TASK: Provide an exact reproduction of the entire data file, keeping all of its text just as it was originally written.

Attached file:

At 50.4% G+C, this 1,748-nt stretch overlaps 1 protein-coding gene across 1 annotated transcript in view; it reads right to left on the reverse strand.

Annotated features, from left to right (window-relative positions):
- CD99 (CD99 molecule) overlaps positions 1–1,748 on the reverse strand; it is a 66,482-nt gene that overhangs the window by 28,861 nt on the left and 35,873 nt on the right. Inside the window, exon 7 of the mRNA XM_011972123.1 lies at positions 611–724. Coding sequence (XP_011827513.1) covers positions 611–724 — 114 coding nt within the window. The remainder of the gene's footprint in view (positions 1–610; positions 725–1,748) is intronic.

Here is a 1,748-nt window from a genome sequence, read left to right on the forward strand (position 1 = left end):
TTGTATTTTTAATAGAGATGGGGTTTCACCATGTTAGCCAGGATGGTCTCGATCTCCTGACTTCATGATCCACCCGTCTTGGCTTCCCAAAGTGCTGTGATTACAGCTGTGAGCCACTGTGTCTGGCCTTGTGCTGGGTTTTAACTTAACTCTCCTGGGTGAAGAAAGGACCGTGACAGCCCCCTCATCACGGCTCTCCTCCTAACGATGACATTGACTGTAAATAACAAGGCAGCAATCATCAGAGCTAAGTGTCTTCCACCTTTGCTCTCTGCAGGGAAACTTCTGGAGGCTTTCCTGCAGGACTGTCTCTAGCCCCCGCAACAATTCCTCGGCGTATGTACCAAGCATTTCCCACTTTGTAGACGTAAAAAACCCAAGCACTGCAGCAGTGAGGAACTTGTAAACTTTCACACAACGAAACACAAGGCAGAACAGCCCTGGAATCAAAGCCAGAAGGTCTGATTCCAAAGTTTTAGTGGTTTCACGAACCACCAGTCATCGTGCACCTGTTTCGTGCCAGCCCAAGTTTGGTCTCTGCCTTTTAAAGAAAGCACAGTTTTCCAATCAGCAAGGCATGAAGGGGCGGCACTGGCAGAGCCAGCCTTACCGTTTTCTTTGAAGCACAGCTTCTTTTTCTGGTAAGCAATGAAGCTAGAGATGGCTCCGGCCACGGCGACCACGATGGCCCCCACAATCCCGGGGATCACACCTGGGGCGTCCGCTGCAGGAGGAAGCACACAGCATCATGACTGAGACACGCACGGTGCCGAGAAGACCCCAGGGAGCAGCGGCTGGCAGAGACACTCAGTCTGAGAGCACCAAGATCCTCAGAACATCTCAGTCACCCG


At 50.4% G+C, this 1,748-nt stretch overlaps 1 protein-coding gene across 1 annotated transcript in view; it reads right to left on the reverse strand.

Annotated features, from left to right (window-relative positions):
- CD99 (CD99 molecule) overlaps positions 1–1,748 on the reverse strand; it is a 66,482-nt gene that overhangs the window by 28,861 nt on the left and 35,873 nt on the right. Inside the window, exon 7 of the mRNA XM_011972123.1 lies at positions 611–724. Coding sequence (XP_011827513.1) covers positions 611–724 — 114 coding nt within the window. The remainder of the gene's footprint in view (positions 1–610; positions 725–1,748) is intronic.

Here is a 1,748-nt window from a genome sequence, read left to right on the forward strand (position 1 = left end):
TTGTATTTTTAATAGAGATGGGGTTTCACCATGTTAGCCAGGATGGTCTCGATCTCCTGACTTCATGATCCACCCGTCTTGGCTTCCCAAAGTGCTGTGATTACAGCTGTGAGCCACTGTGTCTGGCCTTGTGCTGGGTTTTAACTTAACTCTCCTGGGTGAAGAAAGGACCGTGACAGCCCCCTCATCACGGCTCTCCTCCTAACGATGACATTGACTGTAAATAACAAGGCAGCAATCATCAGAGCTAAGTGTCTTCCACCTTTGCTCTCTGCAGGGAAACTTCTGGAGGCTTTCCTGCAGGACTGTCTCTAGCCCCCGCAACAATTCCTCGGCGTATGTACCAAGCATTTCCCACTTTGTAGACGTAAAAAACCCAAGCACTGCAGCAGTGAGGAACTTGTAAACTTTCACACAACGAAACACAAGGCAGAACAGCCCTGGAATCAAAGCCAGAAGGTCTGATTCCAAAGTTTTAGTGGTTTCACGAACCACCAGTCATCGTGCACCTGTTTCGTGCCAGCCCAAGTTTGGTCTCTGCCTTTTAAAGAAAGCACAGTTTTCCAATCAGCAAGGCATGAAGGGGCGGCACTGGCAGAGCCAGCCTTACCGTTTTCTTTGAAGCACAGCTTCTTTTTCTGGTAAGCAATGAAGCTAGAGATGGCTCCGGCCACGGCGACCACGATGGCCCCCACAATCCCGGGGATCACACCTGGGGCGTCCGCTGCAGGAGGAAGCACACAGCATCATGACTGAGACACGCACGGTGCCGAGAAGACCCCAGGGAGCAGCGGCTGGCAGAGACACTCAGTCTGAGAGCACCAAGATCCTCAGAACATCTCAGTCACCCG